Rents go up, long-term unemployment persists, and hard work is “just not enough” to get out of poverty.
The Star Tribune reported May 3 on how rising rents in south Minneapolis make some families feel squeezed out. A new landlord is raising rents, and promises to fix problems in the building, but it’s not working for tenants:
“Sonya Yancey leaned against her kitchen counter and looked around her south Minneapolis apartment, exhaustion showing in her eyes.
“She pointed out a laundry list of problems: outlet covers removed to spray for bugs and never replaced; a leaky bathtub and a cracked bathroom sink; a living room carpet riddled with holes.”
The Corcoran Neighborhood Organization is part of a Southside United Neighborhoods, a coalition of seven neighborhood organizations working on tenant organizing. According to their newsletter:
“Apartment buildings in Corcoran, especially in the Lake Street corridor, are in rough shape. Tenants who request repairs and basic maintenance in their building are being ignored by bad landlords, many of whom prey on vulnerable tenants as a way of doing business. The City of Minneapolis has the authority to inspect and order repairs in response to tenants’ complaints, but too often City inspection policies and practices only serve to empower a bad landlord while leaving tenants frustrated and living in substandard housing.”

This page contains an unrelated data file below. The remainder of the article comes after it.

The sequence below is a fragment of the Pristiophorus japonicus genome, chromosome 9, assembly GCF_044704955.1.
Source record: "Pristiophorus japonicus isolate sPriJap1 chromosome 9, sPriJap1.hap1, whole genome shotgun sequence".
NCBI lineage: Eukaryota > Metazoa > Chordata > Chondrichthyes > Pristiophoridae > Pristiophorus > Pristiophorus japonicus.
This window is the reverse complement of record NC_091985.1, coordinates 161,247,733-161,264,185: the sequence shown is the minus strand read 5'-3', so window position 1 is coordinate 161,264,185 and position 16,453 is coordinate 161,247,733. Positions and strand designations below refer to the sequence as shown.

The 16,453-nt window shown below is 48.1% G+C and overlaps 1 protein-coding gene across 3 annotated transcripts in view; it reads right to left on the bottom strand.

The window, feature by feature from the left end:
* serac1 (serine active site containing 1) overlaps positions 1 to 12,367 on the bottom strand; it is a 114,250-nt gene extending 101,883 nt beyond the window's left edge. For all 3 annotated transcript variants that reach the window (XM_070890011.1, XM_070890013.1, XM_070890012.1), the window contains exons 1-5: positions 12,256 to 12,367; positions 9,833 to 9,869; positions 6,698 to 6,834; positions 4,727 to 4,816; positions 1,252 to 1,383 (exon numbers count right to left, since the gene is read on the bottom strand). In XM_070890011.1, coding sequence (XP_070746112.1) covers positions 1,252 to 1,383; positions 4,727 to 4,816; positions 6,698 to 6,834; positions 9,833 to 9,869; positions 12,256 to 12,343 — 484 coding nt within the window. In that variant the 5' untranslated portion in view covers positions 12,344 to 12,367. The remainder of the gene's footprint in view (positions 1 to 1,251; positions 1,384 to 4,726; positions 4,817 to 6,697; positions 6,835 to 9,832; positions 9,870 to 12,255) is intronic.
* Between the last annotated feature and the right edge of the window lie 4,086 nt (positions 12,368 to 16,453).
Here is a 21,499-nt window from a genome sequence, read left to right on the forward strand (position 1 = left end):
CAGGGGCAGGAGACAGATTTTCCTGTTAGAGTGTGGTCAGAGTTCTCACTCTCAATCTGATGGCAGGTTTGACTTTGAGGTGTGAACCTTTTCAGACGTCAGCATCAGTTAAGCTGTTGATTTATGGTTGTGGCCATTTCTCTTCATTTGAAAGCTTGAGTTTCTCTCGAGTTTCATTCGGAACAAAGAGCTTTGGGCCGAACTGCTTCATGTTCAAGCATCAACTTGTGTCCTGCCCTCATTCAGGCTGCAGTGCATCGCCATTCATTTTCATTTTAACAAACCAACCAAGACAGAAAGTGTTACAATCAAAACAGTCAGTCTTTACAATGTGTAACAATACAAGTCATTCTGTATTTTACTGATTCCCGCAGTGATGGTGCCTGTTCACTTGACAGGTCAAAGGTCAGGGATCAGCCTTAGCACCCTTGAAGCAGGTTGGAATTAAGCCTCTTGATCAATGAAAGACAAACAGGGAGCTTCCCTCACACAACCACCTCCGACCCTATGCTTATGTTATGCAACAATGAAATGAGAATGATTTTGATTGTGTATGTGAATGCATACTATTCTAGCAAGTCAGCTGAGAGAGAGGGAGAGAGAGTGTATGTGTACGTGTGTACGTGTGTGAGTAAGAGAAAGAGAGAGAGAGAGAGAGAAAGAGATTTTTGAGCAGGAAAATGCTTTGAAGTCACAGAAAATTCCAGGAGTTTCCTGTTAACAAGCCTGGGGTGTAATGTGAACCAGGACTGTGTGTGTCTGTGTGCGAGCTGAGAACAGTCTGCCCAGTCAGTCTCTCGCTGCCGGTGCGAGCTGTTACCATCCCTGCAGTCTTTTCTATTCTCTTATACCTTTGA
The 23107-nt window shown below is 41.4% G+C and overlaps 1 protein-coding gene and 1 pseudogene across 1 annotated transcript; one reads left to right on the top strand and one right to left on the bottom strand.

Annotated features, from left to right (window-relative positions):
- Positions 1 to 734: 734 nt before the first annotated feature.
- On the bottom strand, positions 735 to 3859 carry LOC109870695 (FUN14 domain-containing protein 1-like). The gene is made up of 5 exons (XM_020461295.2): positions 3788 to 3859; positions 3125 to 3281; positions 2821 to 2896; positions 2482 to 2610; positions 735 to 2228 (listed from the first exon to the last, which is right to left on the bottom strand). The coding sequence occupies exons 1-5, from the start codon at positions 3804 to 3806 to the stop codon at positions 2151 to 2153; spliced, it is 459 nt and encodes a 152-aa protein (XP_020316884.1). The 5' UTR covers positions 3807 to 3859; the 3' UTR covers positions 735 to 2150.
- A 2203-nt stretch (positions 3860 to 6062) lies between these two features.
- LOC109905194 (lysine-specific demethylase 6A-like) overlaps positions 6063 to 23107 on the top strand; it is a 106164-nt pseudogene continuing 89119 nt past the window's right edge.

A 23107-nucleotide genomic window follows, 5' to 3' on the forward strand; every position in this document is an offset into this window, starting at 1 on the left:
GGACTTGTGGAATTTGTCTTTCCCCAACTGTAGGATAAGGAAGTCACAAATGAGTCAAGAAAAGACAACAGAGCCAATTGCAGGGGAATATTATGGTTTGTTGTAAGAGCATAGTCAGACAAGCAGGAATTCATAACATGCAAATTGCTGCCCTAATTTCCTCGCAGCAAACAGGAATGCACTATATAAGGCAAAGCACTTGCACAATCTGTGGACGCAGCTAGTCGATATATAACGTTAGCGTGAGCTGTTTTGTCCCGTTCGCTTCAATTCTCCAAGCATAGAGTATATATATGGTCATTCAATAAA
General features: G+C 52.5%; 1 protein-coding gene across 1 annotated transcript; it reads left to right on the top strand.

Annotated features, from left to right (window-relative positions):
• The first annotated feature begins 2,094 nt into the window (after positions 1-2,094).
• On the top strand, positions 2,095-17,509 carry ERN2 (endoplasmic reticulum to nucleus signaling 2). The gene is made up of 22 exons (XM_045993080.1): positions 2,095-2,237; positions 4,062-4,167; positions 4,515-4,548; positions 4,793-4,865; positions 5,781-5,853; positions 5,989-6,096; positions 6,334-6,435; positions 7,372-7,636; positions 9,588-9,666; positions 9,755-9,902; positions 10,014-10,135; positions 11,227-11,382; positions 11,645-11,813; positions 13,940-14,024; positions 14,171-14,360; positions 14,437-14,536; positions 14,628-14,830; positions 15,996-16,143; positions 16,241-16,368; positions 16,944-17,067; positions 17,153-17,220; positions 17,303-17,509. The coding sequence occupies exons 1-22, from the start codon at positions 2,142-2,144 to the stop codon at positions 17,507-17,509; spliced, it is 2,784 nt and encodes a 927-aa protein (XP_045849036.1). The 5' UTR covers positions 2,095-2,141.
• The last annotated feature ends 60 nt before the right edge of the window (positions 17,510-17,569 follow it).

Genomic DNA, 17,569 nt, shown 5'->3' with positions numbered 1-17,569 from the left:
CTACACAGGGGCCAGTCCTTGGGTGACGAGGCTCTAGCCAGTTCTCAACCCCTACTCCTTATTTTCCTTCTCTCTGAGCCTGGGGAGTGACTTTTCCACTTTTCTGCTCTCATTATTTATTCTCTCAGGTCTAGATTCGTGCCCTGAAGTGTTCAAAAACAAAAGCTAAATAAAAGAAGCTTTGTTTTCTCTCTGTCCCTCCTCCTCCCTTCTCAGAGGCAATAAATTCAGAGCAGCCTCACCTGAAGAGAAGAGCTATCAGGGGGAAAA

Housing is just one piece of the problem. Employment — or unemployment — is another. More than 40,000 Minnesota workers have been looking for work for more than six months, landing them in the category of long-term unemployed, reports MPR:
“‘Long-term unemployment: until the Great Recession, it was a European phenomenon we didn’t think we had to deal with,’ said Judd Cramer, co-author of a recent Brookings Institution study on long-term unemployment.
“Cramer said about one third of the nation’s jobless workers have been looking for work six months or more. That portion is historically high.”
NPR has been playing a series of reports on the theme of the 50th anniversary of the War on Poverty. Launched by President Lyndon Johnson in 1964, the War on Poverty succeeded in lifting many Americans out of poverty. A New Yorker article has four charts showing the success of the War on Poverty, and a study showing tha tpoverty has dropped by 40 percent in the past 50 years. According to the article:
“The main driver of this fall, in fact, has been the very type of anti-poverty programs that L.B.J. championed: food stamps and housing subsidies, Social Security and Medicare, and generous income subsidies, in the form of tax credits, for the low-paid.”
Despite that success, far too many families still struggle. The NPR series highlights some of their stories. Victoria Houser’s story is typical:
“She says she feels stuck in a never-ending cycle, constantly worried that one financial emergency — like a broken-down car — will send everything tumbling down.
“‘Poor to me is the fact that I’m working my butt off. I’m trying to go to school. I’m trying to take care of my son, and that’s just not enough,’ she says.”
The country may be winning the War on Poverty, but the poor are still fighting too many hopeless battles.
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Want to enlist in the ongoing war? From your local foodshelf to the Free Tenant Hotline (612-728-5767) run by nonprofit HOME Line, there are plenty of places that need help. May 10 is also the Letter Carriers Stamp Out Hunger food drive in the Minneapolis/St. Paul area. All good efforts — but ultimately, the answers lie in changing policies (including tax policies) and providing jobs, so keep in touch with your representatives and push for change.